Matthew Welton was born in Nottingham and currently lives in Manchester. He is course leader for the Creative Writing degree at Bolton University, editor of Stand magazine, and a director of the Manchester Literature Festival. His first collection, The Book of Matthew, won the 2003 Jerwood-Aldeburgh prize.
This event is hosted by the Writing School and is open to the public. A selection of Linda's and Matthew's books will be available to buy before the reading from our special Blackwell's stall. Get your copies signed by the poets.
For the first time in nearly 180 years, this is a book that presents, side by side, two major versions of one of John Clare's most celebrated poems, The Shepherd's Calendar. The final manuscripts of the poem that Clare composed are placed against the published version in a parallel text; and some fascinating poetic differences, as well as similarities, between the two versions emerge. These changes and continuities are examined in a challenging introduction that charts the development of the poem, and that explores the imaginative strengths of both versions, as well as their limitations. The presentation of this material is enhanced by a series of beautiful woodcuts by Carry Akroyd, evoking the natural and human landscapes about which Clare wrote.
The event will include a talk by the book's editor, Tim Chilcott, a renowned Clare expert, readings of Clare's poems and a display of artwork by Carry Akroyd, who illustrated the book. Carry will also discuss her artistic interpretations of Clare's poetry.
Next year's Thursday evening reading events at MMU (Meet the authors, meet the poets) has been announced. All the events are hosted by the Writing School and are open to the public. A selection of books will be available to buy from our special Blackwell’s stall before each event begins. Admission is £5.00 (£3.00 concessions; free to students and staff of MMU). The evenings are held in Lecture Theatre 6, Geoffrey Manton Building (opposite the Commonwealth Aquatics Centre on Oxford Road, Manchester city centre) at 6.30 pm.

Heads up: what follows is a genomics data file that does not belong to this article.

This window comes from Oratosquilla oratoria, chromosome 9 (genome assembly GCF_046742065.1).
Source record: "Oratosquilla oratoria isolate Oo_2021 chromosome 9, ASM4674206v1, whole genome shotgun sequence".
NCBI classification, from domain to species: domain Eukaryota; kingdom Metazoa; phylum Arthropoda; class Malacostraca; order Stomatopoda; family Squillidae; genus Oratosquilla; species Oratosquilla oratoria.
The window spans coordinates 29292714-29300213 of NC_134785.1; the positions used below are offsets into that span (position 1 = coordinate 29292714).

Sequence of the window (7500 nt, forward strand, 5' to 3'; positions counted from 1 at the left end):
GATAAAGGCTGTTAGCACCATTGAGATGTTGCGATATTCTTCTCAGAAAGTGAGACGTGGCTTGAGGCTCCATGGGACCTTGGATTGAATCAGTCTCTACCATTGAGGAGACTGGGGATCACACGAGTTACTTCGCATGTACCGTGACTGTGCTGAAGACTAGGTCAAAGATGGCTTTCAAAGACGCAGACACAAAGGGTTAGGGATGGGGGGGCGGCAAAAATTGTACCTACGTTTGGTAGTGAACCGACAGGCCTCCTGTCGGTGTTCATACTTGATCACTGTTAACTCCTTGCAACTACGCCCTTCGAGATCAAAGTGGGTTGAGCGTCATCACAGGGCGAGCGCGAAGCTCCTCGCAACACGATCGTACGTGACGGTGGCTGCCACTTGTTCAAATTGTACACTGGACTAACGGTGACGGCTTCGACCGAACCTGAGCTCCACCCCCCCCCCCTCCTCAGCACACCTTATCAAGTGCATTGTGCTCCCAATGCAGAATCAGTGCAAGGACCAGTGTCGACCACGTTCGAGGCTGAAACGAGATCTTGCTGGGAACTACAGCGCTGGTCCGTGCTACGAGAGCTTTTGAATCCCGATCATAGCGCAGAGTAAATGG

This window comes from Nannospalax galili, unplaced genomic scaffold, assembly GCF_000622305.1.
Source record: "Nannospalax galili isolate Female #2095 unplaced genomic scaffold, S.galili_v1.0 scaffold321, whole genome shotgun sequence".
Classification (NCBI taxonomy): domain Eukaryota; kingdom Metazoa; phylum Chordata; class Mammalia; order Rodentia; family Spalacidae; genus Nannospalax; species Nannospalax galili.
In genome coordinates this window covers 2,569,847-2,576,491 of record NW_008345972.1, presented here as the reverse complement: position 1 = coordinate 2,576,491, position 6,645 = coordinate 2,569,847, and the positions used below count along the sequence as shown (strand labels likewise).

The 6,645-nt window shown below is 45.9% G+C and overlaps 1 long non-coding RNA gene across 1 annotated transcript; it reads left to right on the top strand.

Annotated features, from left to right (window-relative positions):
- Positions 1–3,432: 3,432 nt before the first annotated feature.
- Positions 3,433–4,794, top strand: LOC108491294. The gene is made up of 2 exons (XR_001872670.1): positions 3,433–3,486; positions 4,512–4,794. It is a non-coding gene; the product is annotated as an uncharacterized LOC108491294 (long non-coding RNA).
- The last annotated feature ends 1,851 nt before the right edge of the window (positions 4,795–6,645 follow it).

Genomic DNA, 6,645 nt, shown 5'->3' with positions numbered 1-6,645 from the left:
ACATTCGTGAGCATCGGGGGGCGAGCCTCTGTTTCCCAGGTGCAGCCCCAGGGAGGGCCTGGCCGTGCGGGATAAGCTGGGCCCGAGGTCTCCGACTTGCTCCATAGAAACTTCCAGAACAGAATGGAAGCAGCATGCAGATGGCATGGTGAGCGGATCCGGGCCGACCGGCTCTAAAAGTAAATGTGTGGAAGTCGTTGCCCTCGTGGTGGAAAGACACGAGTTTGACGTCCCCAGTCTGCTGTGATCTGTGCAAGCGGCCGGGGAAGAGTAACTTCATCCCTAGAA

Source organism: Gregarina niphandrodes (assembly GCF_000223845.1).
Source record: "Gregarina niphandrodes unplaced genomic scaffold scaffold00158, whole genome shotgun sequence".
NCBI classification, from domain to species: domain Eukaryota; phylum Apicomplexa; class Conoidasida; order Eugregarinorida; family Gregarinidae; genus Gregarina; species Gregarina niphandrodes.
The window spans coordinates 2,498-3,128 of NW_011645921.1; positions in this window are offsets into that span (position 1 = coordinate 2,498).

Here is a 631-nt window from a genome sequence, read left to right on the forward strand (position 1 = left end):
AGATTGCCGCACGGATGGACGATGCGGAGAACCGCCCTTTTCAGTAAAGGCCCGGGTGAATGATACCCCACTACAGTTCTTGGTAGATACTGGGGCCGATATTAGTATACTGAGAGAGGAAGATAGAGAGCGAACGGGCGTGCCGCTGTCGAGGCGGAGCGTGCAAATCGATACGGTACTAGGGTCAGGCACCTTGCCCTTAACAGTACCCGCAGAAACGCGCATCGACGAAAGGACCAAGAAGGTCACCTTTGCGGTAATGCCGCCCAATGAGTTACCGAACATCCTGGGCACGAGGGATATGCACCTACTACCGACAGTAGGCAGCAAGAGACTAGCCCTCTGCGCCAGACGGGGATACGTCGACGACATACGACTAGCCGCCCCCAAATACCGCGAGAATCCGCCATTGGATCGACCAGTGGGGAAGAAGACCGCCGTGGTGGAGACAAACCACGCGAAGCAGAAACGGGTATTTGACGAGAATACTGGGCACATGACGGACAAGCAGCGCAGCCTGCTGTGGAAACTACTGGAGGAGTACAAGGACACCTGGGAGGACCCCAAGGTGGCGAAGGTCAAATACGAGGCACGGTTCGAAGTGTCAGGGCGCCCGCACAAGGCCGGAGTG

14th December: Sarah Hall
11th January: Owen Sheers
25th January: Jean Sprackland
1st February: Trevor Hoyle
8th February: Simon Armitage
15th February: Rosie Bailey and U.A. Fanthorpe
22nd February: Matthew Hollis
1st March: Carol Rumens
8th March: Livi Michael
15th March: Martyn Bedford
22nd March: Jackie Roy and Jeffrey Wainwright
To celebrate the (UK) publication of Edgar Allan Poe & the Juke-Box: Uncollected Poems, Drafts and Fragments, edited by Alice Quinn (Carcanet), there will be an Elizabeth Bishop Celebration on Friday 24th November (in Manchester Central Library, Committee Room 2nd floor 1-2pm -- the event is free).
Michael Schmidt will talk about Bishop and her work, there will be audio recordings of Bishop reading, and Manchester writers (like me!), students and fans of her work will contribute by reading some of her poems aloud to the gathered masses.